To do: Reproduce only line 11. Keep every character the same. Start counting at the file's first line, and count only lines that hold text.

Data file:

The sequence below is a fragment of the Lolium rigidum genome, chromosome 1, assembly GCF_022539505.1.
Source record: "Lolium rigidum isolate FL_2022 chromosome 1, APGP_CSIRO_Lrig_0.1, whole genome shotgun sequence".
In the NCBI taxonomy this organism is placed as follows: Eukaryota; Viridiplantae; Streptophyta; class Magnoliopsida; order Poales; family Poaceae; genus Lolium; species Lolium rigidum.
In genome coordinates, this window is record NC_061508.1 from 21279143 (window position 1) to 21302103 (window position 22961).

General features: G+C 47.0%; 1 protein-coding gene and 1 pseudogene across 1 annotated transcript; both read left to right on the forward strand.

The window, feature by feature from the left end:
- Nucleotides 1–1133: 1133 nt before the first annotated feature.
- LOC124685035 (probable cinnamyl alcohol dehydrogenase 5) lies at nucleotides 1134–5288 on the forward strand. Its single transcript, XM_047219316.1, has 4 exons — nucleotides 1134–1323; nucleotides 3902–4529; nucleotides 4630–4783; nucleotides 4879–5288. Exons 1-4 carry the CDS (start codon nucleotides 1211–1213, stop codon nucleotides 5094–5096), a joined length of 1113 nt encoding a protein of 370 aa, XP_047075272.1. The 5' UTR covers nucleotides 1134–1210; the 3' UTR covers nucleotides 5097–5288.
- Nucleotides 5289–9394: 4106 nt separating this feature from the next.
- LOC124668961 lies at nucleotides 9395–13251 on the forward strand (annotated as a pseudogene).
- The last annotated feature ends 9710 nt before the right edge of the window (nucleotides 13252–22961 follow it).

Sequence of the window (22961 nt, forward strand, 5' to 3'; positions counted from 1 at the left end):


- The last annotated feature ends 9710 nt before the right edge of the window (nucleotides 13252–22961 follow it).